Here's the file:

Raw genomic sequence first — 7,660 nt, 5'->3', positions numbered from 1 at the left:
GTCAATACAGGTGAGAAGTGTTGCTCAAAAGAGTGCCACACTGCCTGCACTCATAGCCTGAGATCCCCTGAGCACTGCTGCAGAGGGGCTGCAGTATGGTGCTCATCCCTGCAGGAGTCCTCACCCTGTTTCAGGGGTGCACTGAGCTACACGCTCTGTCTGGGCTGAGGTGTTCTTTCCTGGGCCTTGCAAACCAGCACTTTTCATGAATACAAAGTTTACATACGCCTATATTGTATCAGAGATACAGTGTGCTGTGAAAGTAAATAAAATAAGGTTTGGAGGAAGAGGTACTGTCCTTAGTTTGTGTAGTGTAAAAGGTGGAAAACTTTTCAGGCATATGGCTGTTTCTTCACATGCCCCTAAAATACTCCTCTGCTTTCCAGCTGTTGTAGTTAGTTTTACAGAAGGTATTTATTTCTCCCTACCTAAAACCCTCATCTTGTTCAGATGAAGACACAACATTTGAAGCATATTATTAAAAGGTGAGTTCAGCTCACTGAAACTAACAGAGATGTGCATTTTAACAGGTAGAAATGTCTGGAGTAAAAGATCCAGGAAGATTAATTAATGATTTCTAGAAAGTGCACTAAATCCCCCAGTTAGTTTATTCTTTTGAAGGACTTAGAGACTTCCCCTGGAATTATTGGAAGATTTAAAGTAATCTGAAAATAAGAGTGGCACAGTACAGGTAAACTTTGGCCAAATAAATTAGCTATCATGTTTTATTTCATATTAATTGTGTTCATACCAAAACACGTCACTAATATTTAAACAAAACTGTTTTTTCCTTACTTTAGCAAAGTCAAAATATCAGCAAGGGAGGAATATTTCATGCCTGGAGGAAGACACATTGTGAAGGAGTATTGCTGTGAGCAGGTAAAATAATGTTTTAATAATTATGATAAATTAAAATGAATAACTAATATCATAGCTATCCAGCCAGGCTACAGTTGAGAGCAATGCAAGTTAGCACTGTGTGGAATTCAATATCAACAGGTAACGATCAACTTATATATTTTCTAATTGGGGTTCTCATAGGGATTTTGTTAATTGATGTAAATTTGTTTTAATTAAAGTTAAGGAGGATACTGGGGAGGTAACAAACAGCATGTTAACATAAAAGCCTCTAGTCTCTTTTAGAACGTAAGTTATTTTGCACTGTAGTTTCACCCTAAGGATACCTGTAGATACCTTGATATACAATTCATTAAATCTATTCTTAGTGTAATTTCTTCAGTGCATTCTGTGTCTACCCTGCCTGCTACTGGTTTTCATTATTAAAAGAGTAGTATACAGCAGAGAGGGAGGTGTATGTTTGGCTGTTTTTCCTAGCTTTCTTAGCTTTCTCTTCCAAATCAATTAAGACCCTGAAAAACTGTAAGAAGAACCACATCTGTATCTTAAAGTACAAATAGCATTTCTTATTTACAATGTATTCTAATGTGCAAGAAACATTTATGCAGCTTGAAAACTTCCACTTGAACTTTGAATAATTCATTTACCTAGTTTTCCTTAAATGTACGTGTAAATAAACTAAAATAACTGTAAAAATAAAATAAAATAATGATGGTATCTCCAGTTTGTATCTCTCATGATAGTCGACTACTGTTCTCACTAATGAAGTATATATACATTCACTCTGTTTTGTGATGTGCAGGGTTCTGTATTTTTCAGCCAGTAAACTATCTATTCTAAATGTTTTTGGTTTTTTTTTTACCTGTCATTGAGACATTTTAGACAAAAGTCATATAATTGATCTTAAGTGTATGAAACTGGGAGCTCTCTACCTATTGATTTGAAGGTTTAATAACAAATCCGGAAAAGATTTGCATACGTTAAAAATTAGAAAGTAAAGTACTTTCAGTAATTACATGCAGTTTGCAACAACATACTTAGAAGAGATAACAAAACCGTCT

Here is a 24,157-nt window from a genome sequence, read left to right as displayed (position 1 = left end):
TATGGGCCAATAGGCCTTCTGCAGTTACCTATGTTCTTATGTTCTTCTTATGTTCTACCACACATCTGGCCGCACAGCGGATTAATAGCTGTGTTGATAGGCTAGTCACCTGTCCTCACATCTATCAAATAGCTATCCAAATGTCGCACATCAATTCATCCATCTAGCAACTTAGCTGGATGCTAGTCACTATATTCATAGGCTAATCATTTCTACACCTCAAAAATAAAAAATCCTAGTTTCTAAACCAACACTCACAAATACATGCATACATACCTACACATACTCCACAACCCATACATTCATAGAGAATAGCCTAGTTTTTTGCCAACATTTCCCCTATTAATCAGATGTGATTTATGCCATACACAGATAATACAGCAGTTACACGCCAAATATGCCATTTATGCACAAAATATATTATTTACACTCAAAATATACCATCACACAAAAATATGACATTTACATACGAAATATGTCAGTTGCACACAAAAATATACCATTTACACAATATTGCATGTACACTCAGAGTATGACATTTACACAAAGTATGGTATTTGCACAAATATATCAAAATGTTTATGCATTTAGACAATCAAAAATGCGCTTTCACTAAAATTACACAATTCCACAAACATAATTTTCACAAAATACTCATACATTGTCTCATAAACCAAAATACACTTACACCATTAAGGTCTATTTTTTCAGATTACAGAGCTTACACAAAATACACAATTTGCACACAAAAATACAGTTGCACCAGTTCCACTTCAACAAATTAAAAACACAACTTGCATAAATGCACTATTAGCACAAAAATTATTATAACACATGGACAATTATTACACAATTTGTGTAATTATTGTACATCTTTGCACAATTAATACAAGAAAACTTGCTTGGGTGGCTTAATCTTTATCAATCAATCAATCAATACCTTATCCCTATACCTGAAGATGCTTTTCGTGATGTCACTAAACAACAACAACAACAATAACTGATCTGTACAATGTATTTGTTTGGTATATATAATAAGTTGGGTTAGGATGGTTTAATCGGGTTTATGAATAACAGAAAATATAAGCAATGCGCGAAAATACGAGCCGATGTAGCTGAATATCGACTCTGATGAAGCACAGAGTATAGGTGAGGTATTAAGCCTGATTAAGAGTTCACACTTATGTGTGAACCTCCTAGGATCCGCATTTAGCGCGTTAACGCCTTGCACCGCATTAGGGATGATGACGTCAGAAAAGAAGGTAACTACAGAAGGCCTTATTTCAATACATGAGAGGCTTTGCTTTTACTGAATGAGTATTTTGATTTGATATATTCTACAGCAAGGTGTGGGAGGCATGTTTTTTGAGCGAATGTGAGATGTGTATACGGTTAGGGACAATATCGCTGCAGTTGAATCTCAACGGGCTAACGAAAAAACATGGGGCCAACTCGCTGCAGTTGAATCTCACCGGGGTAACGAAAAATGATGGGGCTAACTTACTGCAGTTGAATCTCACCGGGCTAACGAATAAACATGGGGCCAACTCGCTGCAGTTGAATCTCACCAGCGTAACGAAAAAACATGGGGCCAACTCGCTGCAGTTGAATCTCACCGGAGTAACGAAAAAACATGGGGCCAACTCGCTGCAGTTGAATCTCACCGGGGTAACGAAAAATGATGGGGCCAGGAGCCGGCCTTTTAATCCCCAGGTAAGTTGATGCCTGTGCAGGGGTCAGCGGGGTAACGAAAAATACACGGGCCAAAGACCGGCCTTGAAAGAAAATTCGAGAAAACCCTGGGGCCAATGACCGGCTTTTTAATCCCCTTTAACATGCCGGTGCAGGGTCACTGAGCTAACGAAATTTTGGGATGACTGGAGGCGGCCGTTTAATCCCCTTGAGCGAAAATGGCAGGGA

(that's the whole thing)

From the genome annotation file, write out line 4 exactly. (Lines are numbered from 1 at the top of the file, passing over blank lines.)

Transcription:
TATGGGCCAATAGGCCTTCTGCAGTTACCTATGTTCTTATGTTCTTCTTATGTTCTACCACACATCTGGCCGCACAGCGGATTAATAGCTGTGTTGATAGGCTAGTCACCTGTCCTCACATCTATCAAATAGCTATCCAAATGTCGCACATCAATTCATCCATCTAGCAACTTAGCTGGATGCTAGTCACTATATTCATAGGCTAATCATTTCTACACCTCAAAAATAAAAAATCCTAGTTTCTAAACCAACACTCACAAATACATGCATACATACCTACACATACTCCACAACCCATACATTCATAGAGAATAGCCTAGTTTTTTGCCAACATTTCCCCTATTAATCAGATGTGATTTATGCCATACACAGATAATACAGCAGTTACACGCCAAATATGCCATTTATGCACAAAATATATTATTTACACTCAAAATATACCATCACACAAAAATATGACATTTACATACGAAATATGTCAGTTGCACACAAAAATATACCATTTACACAATATTGCATGTACACTCAGAGTATGACATTTACACAAAGTATGGTATTTGCACAAATATATCAAAATGTTTATGCATTTAGACAATCAAAAATGCGCTTTCACTAAAATTACACAATTCCACAAACATAATTTTCACAAAATACTCATACATTGTCTCATAAACCAAAATACACTTACACCATTAAGGTCTATTTTTTCAGATTACAGAGCTTACACAAAATACACAATTTGCACACAAAAATACAGTTGCACCAGTTCCACTTCAACAAATTAAAAACACAACTTGCATAAATGCACTATTAGCACAAAAATTATTATAACACATGGACAATTATTACACAATTTGTGTAATTATTGTACATCTTTGCACAATTAATACAAGAAAACTTGCTTGGGTGGCTTAATCTTTATCAATCAATCAATCAATACCTTATCCCTATACCTGAAGATGCTTTTCGTGATGTCACTAAACAACAACAACAACAATAACTGATCTGTACAATGTATTTGTTTGGTATATATAATAAGTTGGGTTAGGATGGTTTAATCGGGTTTATGAATAACAGAAAATATAAGCAATGCGCGAAAATACGAGCCGATGTAGCTGAATATCGACTCTGATGAAGCACAGAGTATAGGTGAGGTATTAAGCCTGATTAAGAGTTCACACTTATGTGTGAACCTCCTAGGATCCGCATTTAGCGCGTTAACGCCTTGCACCGCATTAGGGATGATGACGTCAGAAAAGAAGGTAACTACAGAAGGCCTTATTTCAATACATGAGAGGCTTTGCTTTTACTGAATGAGTATTTTGATTTGATATATTCTACAGCAAGGTGTGGGAGGCATGTTTTTTGAGCGAATGTGAGATGTGTATACGGTTAGGGACAATATCGCTGCAGTTGAATCTCAACGGGCTAACGAAAAAACATGGGGCCAACTCGCTGCAGTTGAATCTCACCGGGGTAACGAAAAATGATGGGGCTAACTTACTGCAGTTGAATCTCACCGGGCTAACGAATAAACATGGGGCCAACTCGCTGCAGTTGAATCTCACCAGCGTAACGAAAAAACATGGGGCCAACTCGCTGCAGTTGAATCTCACCGGAGTAACGAAAAAACATGGGGCCAACTCGCTGCAGTTGAATCTCACCGGGGTAACGAAAAATGATGGGGCCAGGAGCCGGCCTTTTAATCCCCAGGTAAGTTGATGCCTGTGCAGGGGTCAGCGGGGTAACGAAAAATACACGGGCCAAAGACCGGCCTTGAAAGAAAATTCGAGAAAACCCTGGGGCCAATGACCGGCTTTTTAATCCCCTTTAACATGCCGGTGCAGGGTCACTGAGCTAACGAAATTTTGGGATGACTGGAGGCGGCCGTTTAATCCCCTTGAGCGAAAATGGCAGGGA